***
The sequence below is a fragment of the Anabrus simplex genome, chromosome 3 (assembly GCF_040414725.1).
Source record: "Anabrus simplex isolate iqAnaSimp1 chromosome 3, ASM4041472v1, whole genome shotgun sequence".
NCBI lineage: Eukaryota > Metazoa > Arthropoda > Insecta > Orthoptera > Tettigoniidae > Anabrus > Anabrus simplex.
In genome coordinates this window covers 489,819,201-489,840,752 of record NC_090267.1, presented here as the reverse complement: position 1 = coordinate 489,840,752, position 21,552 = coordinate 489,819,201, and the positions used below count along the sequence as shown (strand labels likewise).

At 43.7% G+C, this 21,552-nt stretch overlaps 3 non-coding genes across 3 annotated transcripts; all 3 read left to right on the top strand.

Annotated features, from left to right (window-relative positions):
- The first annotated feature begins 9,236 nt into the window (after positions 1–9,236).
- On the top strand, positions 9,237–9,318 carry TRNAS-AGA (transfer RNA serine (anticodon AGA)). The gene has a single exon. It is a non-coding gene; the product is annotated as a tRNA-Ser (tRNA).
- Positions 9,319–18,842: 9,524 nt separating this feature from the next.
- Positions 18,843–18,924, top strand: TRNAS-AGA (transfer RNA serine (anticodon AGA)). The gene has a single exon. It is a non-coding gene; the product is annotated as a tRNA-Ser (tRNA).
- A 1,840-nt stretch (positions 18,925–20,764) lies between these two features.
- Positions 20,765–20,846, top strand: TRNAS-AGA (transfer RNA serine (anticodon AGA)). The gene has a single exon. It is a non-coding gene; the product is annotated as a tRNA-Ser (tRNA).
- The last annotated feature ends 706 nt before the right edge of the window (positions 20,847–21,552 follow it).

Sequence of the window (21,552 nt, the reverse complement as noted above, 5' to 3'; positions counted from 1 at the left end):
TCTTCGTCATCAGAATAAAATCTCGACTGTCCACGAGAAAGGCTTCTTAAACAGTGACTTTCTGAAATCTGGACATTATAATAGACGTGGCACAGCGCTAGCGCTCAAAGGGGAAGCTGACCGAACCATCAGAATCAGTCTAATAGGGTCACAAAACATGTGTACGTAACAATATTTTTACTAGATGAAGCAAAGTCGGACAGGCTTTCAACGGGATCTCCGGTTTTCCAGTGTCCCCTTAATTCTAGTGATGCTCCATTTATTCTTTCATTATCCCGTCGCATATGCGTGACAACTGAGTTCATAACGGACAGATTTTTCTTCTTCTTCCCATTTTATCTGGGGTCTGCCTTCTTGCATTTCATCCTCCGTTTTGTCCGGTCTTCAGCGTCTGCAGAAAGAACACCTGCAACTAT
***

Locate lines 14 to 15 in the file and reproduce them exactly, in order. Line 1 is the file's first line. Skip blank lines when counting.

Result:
Sequence of the window (21,552 nt, the reverse complement as noted above, 5' to 3'; positions counted from 1 at the left end):
TCTTCGTCATCAGAATAAAATCTCGACTGTCCACGAGAAAGGCTTCTTAAACAGTGACTTTCTGAAATCTGGACATTATAATAGACGTGGCACAGCGCTAGCGCTCAAAGGGGAAGCTGACCGAACCATCAGAATCAGTCTAATAGGGTCACAAAACATGTGTACGTAACAATATTTTTACTAGATGAAGCAAAGTCGGACAGGCTTTCAACGGGATCTCCGGTTTTCCAGTGTCCCCTTAATTCTAGTGATGCTCCATTTATTCTTTCATTATCCCGTCGCATATGCGTGACAACTGAGTTCATAACGGACAGATTTTTCTTCTTCTTCCCATTTTATCTGGGGTCTGCCTTCTTGCATTTCATCCTCCGTTTTGTCCGGTCTTCAGCGTCTGCAGAAAGAACACCTGCAACTAT